Fred Combley Colloquia

Fred CombleyThe Fred Combley Lectures are a series of annual lectures given by distinguished researchers in the fields of physics and astrophysics. These lectures are of general interest to the major areas of research in the department.

The series is named after Fred Combley, a former Head of Department (1990-1995) and Dean of the Faculty of Science (1995-1998). Fred was an experimental particle physicist who worked with leptons and photons, contributing in the mid 70s to the first high-precision measurement of the anomalous magnetic moment of the muon. His work confirmed that positive and negative muons had the same anomalous magnetic moment, set a much improved upper limit on the muon electric dipole moment and tested the time dilation formula of special relativity.

Despite the heavy administrative load he shouldered as Head of Department and then Dean of Faculty, he continued to be a conscientious and supportive supervisor of research students and an effective group leader. Fred was an inspirational and innovative teacher. He pioneered the use of personal computers in university teaching and learning, and later was the first member of the department to develop an entirely student-led lecture course. He was immensely popular with the students and much in demand as a project supervisor.

An excellent speaker himself, Fred was passionate about communication and an enthusiastic supporter of departmental seminars and colloquia. The bell donated to the Department in his memory recalls his habit of rousting colleagues and students out of their offices to come and listen to a seminar, even if its subject matter was not immediately relevant to their research interests.

The information for the invited talks is below, with the respective contact person in each case.


Schedule for 2018 Colloquia

Area of research Name Date, time and location

Inorganic semiconductors

Professor Jonathan Finley, Technical University Munich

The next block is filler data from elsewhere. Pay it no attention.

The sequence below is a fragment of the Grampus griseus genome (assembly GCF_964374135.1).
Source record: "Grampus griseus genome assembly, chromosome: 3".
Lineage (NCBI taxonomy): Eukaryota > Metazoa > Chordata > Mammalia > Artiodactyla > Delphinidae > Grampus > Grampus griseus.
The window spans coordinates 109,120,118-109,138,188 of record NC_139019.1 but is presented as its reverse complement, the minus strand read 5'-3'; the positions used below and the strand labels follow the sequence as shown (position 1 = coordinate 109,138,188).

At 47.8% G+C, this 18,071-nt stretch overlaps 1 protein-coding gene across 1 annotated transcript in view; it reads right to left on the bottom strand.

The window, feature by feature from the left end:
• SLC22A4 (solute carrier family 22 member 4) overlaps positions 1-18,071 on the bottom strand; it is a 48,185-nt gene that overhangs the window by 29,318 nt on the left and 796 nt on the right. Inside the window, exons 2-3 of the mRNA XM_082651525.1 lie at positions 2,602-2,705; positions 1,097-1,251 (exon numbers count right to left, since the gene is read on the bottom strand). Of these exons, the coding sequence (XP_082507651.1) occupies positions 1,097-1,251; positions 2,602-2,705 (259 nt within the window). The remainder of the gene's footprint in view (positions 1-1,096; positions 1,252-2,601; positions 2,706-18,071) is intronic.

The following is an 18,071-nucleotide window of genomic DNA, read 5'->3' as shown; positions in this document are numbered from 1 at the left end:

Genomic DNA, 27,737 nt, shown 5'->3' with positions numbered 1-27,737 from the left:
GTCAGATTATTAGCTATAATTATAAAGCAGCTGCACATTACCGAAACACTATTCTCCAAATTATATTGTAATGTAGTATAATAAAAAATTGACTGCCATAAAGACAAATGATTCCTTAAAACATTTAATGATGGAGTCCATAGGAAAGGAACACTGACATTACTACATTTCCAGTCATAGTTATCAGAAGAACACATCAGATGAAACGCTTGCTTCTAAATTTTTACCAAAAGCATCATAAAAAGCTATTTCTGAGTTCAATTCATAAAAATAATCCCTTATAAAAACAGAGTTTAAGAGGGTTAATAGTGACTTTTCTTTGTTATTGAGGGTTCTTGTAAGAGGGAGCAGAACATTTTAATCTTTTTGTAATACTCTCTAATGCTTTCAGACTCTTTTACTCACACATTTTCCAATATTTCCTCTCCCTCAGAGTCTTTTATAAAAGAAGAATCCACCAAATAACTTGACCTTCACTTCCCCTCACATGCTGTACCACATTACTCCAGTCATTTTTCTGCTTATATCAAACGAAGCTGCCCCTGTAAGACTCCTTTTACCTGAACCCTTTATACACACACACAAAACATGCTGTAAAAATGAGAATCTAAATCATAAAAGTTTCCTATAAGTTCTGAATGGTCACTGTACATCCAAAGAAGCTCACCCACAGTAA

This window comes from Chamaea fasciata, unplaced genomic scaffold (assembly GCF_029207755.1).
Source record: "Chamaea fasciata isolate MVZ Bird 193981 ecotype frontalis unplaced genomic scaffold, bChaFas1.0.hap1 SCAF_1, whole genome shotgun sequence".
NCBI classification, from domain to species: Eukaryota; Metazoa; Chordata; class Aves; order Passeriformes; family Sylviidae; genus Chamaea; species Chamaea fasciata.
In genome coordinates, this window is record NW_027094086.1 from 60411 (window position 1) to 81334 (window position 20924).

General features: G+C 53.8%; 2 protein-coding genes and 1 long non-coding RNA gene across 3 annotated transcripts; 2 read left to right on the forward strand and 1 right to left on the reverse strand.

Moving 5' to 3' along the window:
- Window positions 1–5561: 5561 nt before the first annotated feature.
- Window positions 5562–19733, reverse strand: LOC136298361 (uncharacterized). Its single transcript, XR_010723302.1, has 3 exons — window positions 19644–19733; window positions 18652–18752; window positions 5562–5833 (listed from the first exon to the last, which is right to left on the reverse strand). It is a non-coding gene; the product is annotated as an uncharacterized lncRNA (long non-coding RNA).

Semiconductor Artificial Atoms for Photonic Quantum Technologies

Abstract:
Many groups worldwide currently explore discrete quantum systems, partly of course due to fundamental interest, but also to assess their potential for use as hardware for quantum science and technology (QST). Prominent examples include single atoms trapped in optical cavities, quantised currents and fluxes in superconducting circuits, the spin of single charges trapped in semiconductors and individual quanta of light propagating in photonic systems.

At the core of QST are the notions of superposition; the ability to prepare a system in a coherent mixture of its eigenstates and entanglement; the ability to bring multi-partite quantum systems into non-separable superpositions, such that the quantum state of one particle is intimately related to that of the others. It turns out that superposition and entanglement lie at the heart of quantum (Q) technologies such as Q-communication, Q-metrology, Q-sensing and Q-computation. However, in most multi-partite quantum systems superposition and entanglement are fragile, typically being destroyed before something has been sensed, before information has been transferred or before an algorithm has been completed. As such, much of the current research into QST, focuses on understanding the mechanisms by which quantum coherence and entanglement disappear in few body quantum systems.

In this lecture we will focus on semiconductor quantum dots (QDs) as one of the many systems currently being explored. In many respects QDs are akin to artificial atoms: they have manifestly atom-like properties including Fourier limited, narrowband (∼GHz) optical transitions at low temperatures, nearly fully coherent light-matter interactions and charge and spin excitations which are largely decoupled from their solid-state environment. We will take a pedagogical look at the use of quantum dots for QST, including storing photonic quantum states in superpositions of the spin-states of single charges, deterministically generating non-classical states of light such as single photons and photon pairs and detecting non-classical states of light. Moreover, we will explore some of their mid and long-term prospects.

Contact: Professor Mark Fox 
(mark.fox@sheffield.ac.uk) 

14:00, Wednesday 14th March 2018
LT 7, Hicks Building

Astrophysics

Professor Don Pollacco, University of Warwick

Earth Analogs: Methods and limitations in the detection and characterisation of terrestrial exoplanets and their atmospheres

Abstract:
One of the greatest discoveries in astronomy over the last 10 years has been the discovery of earth like planets. In this talk I’ll review what we currently know about this population and what we would like to know including the finger prints of life. To achieve this I’ll discuss some of the issues that will need to be overcome over the next decade.

Professor Don Pollacco is one of the leading scientists in the field of extrasolar planets. He was responsible for the most successful ground based planet detection experiment SuperWASP (Wide Angle Search for Planets). Don Pollacco is a senior member in the UK Exoplanets community and science coordinator for the future ESA science mission PLATO (PLAnetary Transits and Oscillations of stars) which is expected to be launched in 2025. Further research interests are circumbinary systems and evaporating and disintegrating planets around bright stars.

Contact: Dr Joachim Bestenlehner (j.m.bestenlehner@sheffield.ac.uk) 

13:00, Wednesday 16th May 2018
LT 7, Hicks building